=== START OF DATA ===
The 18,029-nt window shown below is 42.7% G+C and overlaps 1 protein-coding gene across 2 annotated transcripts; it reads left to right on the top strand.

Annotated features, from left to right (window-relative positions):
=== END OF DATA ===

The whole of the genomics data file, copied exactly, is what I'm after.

The 18,029-nt window shown below is 42.7% G+C and overlaps 1 protein-coding gene across 2 annotated transcripts; it reads left to right on the top strand.

Annotated features, from left to right (window-relative positions):